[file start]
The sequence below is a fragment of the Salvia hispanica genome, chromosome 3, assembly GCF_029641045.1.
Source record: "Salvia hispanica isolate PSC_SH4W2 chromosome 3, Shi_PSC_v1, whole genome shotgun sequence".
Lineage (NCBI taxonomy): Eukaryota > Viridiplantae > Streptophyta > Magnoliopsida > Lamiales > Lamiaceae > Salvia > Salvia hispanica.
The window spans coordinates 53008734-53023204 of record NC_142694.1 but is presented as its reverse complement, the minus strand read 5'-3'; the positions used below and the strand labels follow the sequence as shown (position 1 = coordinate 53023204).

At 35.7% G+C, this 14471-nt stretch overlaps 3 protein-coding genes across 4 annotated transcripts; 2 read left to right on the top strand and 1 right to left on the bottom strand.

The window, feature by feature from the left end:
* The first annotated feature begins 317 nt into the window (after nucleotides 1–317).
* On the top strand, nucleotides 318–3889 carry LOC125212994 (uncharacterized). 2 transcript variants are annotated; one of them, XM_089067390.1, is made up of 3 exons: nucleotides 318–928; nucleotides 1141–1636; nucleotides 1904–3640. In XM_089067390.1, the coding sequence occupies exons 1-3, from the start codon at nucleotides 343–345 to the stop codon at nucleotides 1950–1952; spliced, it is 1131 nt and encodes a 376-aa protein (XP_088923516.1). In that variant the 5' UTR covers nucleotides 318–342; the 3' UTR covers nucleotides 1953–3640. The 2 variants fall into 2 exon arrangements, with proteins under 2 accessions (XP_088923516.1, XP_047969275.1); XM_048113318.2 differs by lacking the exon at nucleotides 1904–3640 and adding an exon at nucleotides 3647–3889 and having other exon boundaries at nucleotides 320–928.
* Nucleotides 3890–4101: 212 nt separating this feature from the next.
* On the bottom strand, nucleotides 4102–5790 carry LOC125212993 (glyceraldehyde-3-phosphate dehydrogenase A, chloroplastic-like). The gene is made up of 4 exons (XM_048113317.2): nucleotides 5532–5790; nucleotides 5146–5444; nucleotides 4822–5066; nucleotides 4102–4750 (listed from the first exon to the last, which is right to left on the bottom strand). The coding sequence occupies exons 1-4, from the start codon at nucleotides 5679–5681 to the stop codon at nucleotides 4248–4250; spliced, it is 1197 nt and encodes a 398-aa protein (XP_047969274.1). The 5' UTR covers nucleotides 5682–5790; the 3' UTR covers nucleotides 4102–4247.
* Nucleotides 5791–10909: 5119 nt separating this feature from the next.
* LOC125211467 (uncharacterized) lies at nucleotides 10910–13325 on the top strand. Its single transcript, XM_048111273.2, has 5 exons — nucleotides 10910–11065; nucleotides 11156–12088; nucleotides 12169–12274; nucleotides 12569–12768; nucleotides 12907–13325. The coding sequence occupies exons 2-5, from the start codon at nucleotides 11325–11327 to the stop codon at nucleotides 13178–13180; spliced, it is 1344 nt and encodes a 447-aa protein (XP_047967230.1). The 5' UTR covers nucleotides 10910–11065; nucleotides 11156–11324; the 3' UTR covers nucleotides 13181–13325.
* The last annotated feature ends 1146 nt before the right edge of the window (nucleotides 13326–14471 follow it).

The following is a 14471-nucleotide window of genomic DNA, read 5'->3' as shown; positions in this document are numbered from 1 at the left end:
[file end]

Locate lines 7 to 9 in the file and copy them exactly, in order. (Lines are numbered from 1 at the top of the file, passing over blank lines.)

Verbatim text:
* The first annotated feature begins 317 nt into the window (after nucleotides 1–317).
* On the top strand, nucleotides 318–3889 carry LOC125212994 (uncharacterized). 2 transcript variants are annotated; one of them, XM_089067390.1, is made up of 3 exons: nucleotides 318–928; nucleotides 1141–1636; nucleotides 1904–3640. In XM_089067390.1, the coding sequence occupies exons 1-3, from the start codon at nucleotides 343–345 to the stop codon at nucleotides 1950–1952; spliced, it is 1131 nt and encodes a 376-aa protein (XP_088923516.1). In that variant the 5' UTR covers nucleotides 318–342; the 3' UTR covers nucleotides 1953–3640. The 2 variants fall into 2 exon arrangements, with proteins under 2 accessions (XP_088923516.1, XP_047969275.1); XM_048113318.2 differs by lacking the exon at nucleotides 1904–3640 and adding an exon at nucleotides 3647–3889 and having other exon boundaries at nucleotides 320–928.
* Nucleotides 3890–4101: 212 nt separating this feature from the next.